IN TOUCH: We need to get serious about design

There is growing understanding of the contribution and importance of design and an increasing appreciation for innovation as practice – but New Zealand is “years behind”.
That’s according to Darrel Rhea, principal and CEO of US-based strategic design consultancy Cheskin and passionate spokesperson for the design research industry. In New Zealand for the recent Better By Design CEO Summit, Rhea said focus on design is something that has historically been done “episodically”.
“It has tended to come in waves usually in response to crisis or opportunity and what organisations are starting to realise is that they need to systematise sustainable competence for innovation if they’re going to leverage that aspect of their growth…”
That’s change which has come about only in the past five years as large bellwether companies like Procter and Gamble and General Electric have started advocating it as core competency. However, Rhea believes there is still too much focus on individual creativity – Apple’s Steve Jobs is classic example.
“That’s model that works for few companies who happen to have design geniuses at the top but most companies are led by financial managers who don’t necessarily have the same intuition about markets, users and design,” says Rhea.
“There’s not enough understanding about how to create system that continually delivers relevant marketplace innovation.”
Which is what his presentation to the summit was all about: providing framework or “roadmap” for how to think about innovation and build it into everything an organisation does – through its processes, people, management tools, organisational styles and investment. It’s about building on the core of the business and inventing what’s next.
“This is what the majority of design processes are about – improving, evolving, inventing and transforming.”
The focus for his consultancy work, says Rhea, is driving innovation design from the standpoint of having “deep understanding” of customers, consumers and change.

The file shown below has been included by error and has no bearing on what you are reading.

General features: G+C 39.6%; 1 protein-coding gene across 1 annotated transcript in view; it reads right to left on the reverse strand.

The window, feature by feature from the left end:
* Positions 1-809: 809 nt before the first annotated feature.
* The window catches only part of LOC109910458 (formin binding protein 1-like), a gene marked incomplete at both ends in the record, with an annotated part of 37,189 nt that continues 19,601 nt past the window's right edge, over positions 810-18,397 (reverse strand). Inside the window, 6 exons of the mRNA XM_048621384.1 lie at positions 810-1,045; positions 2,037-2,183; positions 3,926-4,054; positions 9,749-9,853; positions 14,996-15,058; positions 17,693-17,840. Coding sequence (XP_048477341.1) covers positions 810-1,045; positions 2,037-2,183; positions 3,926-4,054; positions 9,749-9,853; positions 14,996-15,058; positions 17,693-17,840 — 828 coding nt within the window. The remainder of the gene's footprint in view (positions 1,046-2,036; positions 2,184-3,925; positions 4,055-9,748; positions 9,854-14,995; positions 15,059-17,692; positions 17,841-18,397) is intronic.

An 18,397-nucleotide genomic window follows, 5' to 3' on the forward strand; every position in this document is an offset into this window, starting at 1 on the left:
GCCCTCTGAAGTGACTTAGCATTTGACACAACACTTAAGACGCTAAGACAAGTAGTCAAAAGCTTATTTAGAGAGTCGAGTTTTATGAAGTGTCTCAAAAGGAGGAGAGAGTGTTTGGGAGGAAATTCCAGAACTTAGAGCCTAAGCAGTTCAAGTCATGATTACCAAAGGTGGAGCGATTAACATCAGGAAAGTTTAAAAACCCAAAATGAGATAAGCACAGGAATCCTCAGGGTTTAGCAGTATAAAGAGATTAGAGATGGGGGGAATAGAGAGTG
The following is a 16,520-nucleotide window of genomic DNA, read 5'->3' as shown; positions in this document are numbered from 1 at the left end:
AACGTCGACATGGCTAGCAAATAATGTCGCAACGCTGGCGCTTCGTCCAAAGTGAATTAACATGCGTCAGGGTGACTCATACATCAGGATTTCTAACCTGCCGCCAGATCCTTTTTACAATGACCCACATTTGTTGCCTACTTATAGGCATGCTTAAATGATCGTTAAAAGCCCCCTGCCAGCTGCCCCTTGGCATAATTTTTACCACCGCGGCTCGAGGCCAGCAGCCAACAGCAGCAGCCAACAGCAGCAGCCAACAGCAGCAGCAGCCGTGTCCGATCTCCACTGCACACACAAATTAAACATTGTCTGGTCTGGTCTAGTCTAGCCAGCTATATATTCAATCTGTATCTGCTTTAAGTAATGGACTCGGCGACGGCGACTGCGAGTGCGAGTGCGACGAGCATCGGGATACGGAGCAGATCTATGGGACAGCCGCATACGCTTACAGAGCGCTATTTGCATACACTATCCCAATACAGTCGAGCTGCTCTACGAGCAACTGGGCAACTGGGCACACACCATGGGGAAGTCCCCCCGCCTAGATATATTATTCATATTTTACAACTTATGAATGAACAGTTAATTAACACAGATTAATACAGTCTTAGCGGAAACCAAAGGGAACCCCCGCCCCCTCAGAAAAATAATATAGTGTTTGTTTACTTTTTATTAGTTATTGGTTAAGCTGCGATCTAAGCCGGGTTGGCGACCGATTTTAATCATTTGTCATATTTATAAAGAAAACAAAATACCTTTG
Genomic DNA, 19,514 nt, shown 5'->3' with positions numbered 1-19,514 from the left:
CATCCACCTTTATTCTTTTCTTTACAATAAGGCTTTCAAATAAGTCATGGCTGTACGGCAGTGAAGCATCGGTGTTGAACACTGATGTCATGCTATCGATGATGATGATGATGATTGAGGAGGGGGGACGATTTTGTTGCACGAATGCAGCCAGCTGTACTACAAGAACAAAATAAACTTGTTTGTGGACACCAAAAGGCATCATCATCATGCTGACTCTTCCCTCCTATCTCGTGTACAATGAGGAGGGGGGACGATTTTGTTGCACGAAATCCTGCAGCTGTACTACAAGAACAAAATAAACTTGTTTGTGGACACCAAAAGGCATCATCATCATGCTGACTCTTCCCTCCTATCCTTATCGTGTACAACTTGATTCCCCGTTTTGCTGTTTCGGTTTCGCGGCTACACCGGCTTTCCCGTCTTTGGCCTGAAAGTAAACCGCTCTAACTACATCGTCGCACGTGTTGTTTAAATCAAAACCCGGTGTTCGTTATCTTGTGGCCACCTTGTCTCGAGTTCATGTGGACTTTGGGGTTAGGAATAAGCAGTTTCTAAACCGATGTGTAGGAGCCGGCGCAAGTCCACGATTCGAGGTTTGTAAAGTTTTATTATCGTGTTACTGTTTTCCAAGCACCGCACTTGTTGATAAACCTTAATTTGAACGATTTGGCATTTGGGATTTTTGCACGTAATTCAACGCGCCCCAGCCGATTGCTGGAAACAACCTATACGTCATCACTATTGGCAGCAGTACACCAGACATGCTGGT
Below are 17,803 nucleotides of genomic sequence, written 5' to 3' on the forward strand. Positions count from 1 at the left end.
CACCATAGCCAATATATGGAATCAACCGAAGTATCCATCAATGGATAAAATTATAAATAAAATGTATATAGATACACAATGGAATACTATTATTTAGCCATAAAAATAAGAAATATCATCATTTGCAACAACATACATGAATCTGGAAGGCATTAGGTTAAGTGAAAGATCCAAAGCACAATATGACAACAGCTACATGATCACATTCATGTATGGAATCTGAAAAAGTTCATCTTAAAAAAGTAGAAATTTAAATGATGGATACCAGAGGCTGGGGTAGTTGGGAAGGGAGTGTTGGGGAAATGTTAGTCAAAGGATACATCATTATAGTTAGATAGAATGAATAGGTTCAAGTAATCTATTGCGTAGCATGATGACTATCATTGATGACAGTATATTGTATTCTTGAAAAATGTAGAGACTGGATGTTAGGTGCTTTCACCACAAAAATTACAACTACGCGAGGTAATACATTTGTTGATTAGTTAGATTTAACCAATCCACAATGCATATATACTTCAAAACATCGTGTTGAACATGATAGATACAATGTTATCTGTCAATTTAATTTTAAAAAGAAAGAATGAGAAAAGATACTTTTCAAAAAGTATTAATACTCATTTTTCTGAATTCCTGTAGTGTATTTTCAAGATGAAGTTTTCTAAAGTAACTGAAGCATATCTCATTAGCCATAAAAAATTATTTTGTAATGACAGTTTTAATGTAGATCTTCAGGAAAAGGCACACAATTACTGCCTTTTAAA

“The majority of our revenue comes from generating insight – the fundamental IP that people use to compete in marketplace.”
Much of this is outlined in his book: Making Meaning: How Successful Businesses Deliver Meaningful Experiences, which is about creating market cut-through and building brand loyalty through relentless attention to the people you serve.
In more chaotic and competitive markets, the need to differentiate is one design driver.
“Because we’re all competing with products and brands from everywhere on the planet we can’t rely on the insularity of markets to protect us from other offers that come in which might be better.”
Everyone is trying to make sense of complexity – it helps if customers and consumers understand what is unique about New Zealand – its design sensibilities and how these are expressed in its products.
“If we don’t consciously design that experience then it’s left to the randomness of the marketplace and may not be as powerful as what’s being done in countries like Costa Rica or Hawaii for instance which have done very good job of branding what is unique and different about the experience they offer.”
The bad news for this country, says Rhea, is that we’re years behind in terms of focus on strategic design. But that’s not to say we can’t make up ground fast.
“Absolutely you can. You have this tremendous asset of beautiful country that is very young – from market viewpoint – almost blank sheet of paper with no negative historical baggage. I think you can catch up. And that is largely going to be around the challenges of finding what is that essence of New Zealand that shows up in design sensibilities.
“The secret is recognising what is inherently and authentically true about New Zealand – its character, its personality, its competencies – and articulating that, creating an ability to coalesce around more singular vision of the truth. So it’s not about putting glaze of superficial ‘design’ on top of New Zealand. For it to really work as premise it has to be grounded in truth and authenticity.”

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